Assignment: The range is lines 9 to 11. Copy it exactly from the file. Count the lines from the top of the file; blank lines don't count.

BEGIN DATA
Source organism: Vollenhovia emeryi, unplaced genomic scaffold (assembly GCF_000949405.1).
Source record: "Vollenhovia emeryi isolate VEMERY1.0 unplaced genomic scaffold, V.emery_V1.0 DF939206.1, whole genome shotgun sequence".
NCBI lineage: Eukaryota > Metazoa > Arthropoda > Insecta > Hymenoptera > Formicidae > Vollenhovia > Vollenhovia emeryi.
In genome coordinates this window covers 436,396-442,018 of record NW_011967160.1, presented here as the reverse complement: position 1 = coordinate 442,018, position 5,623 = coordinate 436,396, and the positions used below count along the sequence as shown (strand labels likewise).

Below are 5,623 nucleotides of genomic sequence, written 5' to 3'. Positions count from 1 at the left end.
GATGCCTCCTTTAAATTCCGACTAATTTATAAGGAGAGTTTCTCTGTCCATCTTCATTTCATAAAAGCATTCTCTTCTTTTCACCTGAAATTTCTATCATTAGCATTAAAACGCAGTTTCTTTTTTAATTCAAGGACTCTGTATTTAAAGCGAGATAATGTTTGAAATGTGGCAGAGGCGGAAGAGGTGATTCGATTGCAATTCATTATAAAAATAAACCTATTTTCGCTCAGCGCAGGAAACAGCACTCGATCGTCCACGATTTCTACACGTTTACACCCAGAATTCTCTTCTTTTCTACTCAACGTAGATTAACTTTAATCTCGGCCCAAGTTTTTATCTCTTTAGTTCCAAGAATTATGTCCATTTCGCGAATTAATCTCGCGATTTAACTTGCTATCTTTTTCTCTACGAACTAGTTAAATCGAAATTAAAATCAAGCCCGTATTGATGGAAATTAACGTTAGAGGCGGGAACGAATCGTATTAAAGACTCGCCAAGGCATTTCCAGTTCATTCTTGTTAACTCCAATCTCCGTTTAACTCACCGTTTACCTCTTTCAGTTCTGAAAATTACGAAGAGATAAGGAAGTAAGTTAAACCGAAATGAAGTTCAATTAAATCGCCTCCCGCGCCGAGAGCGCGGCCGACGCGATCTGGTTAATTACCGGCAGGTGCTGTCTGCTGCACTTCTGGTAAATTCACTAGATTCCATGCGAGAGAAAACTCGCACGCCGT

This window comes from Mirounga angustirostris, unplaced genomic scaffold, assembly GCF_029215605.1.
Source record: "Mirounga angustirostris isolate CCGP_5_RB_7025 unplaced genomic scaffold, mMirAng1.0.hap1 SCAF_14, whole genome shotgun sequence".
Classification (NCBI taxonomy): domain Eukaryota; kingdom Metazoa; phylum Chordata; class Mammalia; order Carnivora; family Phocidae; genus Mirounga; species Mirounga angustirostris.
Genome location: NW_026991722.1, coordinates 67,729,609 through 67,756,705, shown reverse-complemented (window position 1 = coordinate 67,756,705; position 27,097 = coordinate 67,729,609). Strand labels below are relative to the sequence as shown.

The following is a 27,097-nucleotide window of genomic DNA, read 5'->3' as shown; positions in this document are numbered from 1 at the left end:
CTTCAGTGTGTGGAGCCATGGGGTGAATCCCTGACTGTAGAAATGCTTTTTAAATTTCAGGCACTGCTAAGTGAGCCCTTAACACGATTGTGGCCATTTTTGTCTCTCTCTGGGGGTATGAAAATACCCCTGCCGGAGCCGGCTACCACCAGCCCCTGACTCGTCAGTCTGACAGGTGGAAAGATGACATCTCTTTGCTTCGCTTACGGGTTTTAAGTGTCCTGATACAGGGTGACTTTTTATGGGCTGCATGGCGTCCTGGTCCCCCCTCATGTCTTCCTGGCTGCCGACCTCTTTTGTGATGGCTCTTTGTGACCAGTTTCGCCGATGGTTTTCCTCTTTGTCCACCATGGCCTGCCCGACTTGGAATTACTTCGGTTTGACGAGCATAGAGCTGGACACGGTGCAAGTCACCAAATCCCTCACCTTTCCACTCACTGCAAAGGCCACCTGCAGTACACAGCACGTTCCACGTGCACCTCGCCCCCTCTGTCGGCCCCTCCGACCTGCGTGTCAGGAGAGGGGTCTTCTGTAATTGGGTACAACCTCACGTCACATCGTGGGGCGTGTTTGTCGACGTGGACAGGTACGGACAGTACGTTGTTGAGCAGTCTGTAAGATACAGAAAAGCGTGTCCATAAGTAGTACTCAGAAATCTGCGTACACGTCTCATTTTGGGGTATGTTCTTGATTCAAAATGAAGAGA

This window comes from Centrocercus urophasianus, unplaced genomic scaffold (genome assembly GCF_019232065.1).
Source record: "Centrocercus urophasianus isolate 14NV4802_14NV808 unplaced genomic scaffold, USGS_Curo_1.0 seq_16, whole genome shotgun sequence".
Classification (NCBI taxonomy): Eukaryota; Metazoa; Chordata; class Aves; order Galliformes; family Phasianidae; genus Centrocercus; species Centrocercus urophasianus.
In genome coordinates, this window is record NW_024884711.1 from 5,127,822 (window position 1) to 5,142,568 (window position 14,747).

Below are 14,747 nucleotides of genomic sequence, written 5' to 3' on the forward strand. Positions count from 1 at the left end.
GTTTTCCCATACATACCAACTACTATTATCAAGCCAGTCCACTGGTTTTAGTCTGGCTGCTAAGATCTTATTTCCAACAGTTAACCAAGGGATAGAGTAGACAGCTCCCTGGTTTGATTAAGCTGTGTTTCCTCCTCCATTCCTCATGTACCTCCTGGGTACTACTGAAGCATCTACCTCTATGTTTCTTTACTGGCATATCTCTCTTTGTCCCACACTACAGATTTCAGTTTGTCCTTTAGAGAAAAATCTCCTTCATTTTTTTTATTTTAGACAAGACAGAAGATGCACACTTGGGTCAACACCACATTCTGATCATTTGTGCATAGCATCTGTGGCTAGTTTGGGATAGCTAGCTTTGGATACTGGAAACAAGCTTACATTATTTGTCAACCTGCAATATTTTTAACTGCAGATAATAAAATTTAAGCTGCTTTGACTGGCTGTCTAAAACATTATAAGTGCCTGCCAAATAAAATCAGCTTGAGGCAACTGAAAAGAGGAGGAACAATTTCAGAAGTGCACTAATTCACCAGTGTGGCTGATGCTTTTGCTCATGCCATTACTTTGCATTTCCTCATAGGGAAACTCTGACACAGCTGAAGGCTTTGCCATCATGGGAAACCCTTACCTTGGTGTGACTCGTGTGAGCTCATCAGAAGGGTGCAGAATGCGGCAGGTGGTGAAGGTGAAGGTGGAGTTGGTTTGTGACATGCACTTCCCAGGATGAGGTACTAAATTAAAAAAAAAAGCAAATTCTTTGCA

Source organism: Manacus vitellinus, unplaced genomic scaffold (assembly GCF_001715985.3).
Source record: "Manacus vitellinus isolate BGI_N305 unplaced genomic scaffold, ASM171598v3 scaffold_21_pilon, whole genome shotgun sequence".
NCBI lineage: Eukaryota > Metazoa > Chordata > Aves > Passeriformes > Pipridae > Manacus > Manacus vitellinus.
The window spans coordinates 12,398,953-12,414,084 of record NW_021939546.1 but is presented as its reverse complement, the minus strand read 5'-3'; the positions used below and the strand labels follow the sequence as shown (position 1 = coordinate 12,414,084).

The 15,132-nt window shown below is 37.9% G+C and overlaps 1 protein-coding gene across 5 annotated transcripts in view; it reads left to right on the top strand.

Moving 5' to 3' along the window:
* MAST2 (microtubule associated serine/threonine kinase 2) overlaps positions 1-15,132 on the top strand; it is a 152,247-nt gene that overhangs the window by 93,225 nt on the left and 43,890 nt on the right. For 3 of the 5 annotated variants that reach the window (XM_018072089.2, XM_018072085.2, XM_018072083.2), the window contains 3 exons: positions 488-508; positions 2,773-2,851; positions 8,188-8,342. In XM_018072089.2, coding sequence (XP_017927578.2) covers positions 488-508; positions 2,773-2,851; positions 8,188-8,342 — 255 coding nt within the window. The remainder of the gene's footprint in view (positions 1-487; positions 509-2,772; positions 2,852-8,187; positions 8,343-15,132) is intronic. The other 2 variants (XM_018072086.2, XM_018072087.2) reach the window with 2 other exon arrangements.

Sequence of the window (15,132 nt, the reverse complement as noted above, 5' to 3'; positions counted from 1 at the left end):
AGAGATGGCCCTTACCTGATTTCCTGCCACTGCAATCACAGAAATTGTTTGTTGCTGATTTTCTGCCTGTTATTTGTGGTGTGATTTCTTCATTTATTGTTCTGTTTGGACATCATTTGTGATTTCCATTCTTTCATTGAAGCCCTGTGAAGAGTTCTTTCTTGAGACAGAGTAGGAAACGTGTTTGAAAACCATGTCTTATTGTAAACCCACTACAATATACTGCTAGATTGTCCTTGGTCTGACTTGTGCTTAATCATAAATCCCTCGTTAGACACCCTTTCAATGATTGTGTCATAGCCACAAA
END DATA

Classification (NCBI taxonomy): domain Eukaryota; kingdom Metazoa; phylum Chordata; class Mammalia; order Carnivora; family Phocidae; genus Mirounga; species Mirounga angustirostris.
Genome location: NW_026991722.1, coordinates 67,729,609 through 67,756,705, shown reverse-complemented (window position 1 = coordinate 67,756,705; position 27,097 = coordinate 67,729,609). Strand labels below are relative to the sequence as shown.

The following is a 27,097-nucleotide window of genomic DNA, read 5'->3' as shown; positions in this document are numbered from 1 at the left end: